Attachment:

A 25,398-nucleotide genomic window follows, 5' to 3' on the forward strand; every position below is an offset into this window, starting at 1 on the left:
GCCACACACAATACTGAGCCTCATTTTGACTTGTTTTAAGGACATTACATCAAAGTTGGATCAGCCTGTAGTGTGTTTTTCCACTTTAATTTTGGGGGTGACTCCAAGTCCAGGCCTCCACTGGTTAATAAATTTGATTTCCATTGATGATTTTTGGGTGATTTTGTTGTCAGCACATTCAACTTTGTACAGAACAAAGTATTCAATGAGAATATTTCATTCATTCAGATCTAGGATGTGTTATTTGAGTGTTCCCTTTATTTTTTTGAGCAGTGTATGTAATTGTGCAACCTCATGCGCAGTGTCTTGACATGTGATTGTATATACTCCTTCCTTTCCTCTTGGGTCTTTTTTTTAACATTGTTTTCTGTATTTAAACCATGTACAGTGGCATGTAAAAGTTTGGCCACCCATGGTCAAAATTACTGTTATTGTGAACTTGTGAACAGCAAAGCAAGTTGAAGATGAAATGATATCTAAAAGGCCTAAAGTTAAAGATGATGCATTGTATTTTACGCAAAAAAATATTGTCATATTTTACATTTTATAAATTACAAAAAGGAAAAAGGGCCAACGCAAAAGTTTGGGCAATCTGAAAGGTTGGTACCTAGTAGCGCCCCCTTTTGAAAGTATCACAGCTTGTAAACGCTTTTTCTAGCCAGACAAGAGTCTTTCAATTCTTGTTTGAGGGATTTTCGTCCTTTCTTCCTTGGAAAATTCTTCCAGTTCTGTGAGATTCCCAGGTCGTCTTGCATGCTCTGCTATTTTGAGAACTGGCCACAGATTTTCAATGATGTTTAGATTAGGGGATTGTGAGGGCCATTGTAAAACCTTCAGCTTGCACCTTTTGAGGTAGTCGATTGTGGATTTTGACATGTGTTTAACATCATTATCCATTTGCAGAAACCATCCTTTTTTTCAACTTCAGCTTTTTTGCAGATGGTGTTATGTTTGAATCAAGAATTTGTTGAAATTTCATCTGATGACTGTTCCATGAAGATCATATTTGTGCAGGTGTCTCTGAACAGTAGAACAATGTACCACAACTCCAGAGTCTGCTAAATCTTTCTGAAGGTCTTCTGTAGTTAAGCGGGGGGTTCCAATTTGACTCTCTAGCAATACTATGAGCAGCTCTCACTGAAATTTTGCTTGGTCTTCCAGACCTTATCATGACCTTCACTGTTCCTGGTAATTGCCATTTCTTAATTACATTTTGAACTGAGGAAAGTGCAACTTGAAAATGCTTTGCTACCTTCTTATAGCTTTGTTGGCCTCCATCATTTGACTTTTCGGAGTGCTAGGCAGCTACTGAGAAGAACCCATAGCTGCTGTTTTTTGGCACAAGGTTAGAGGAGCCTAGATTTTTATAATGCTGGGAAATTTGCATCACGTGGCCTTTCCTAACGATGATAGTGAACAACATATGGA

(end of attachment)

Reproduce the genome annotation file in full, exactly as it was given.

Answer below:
A 25,398-nucleotide genomic window follows, 5' to 3' on the forward strand; every position below is an offset into this window, starting at 1 on the left:
GCCACACACAATACTGAGCCTCATTTTGACTTGTTTTAAGGACATTACATCAAAGTTGGATCAGCCTGTAGTGTGTTTTTCCACTTTAATTTTGGGGGTGACTCCAAGTCCAGGCCTCCACTGGTTAATAAATTTGATTTCCATTGATGATTTTTGGGTGATTTTGTTGTCAGCACATTCAACTTTGTACAGAACAAAGTATTCAATGAGAATATTTCATTCATTCAGATCTAGGATGTGTTATTTGAGTGTTCCCTTTATTTTTTTGAGCAGTGTATGTAATTGTGCAACCTCATGCGCAGTGTCTTGACATGTGATTGTATATACTCCTTCCTTTCCTCTTGGGTCTTTTTTTTAACATTGTTTTCTGTATTTAAACCATGTACAGTGGCATGTAAAAGTTTGGCCACCCATGGTCAAAATTACTGTTATTGTGAACTTGTGAACAGCAAAGCAAGTTGAAGATGAAATGATATCTAAAAGGCCTAAAGTTAAAGATGATGCATTGTATTTTACGCAAAAAAATATTGTCATATTTTACATTTTATAAATTACAAAAAGGAAAAAGGGCCAACGCAAAAGTTTGGGCAATCTGAAAGGTTGGTACCTAGTAGCGCCCCCTTTTGAAAGTATCACAGCTTGTAAACGCTTTTTCTAGCCAGACAAGAGTCTTTCAATTCTTGTTTGAGGGATTTTCGTCCTTTCTTCCTTGGAAAATTCTTCCAGTTCTGTGAGATTCCCAGGTCGTCTTGCATGCTCTGCTATTTTGAGAACTGGCCACAGATTTTCAATGATGTTTAGATTAGGGGATTGTGAGGGCCATTGTAAAACCTTCAGCTTGCACCTTTTGAGGTAGTCGATTGTGGATTTTGACATGTGTTTAACATCATTATCCATTTGCAGAAACCATCCTTTTTTTCAACTTCAGCTTTTTTGCAGATGGTGTTATGTTTGAATCAAGAATTTGTTGAAATTTCATCTGATGACTGTTCCATGAAGATCATATTTGTGCAGGTGTCTCTGAACAGTAGAACAATGTACCACAACTCCAGAGTCTGCTAAATCTTTCTGAAGGTCTTCTGTAGTTAAGCGGGGGGTTCCAATTTGACTCTCTAGCAATACTATGAGCAGCTCTCACTGAAATTTTGCTTGGTCTTCCAGACCTTATCATGACCTTCACTGTTCCTGGTAATTGCCATTTCTTAATTACATTTTGAACTGAGGAAAGTGCAACTTGAAAATGCTTTGCTACCTTCTTATAGCTTTGTTGGCCTCCATCATTTGACTTTTCGGAGTGCTAGGCAGCTACTGAGAAGAACCCATAGCTGCTGTTTTTTGGCACAAGGTTAGAGGAGCCTAGATTTTTATAATGCTGGGAAATTTGCATCACGTGGCCTTTCCTAACGATGATAGTGAACAACATATGGA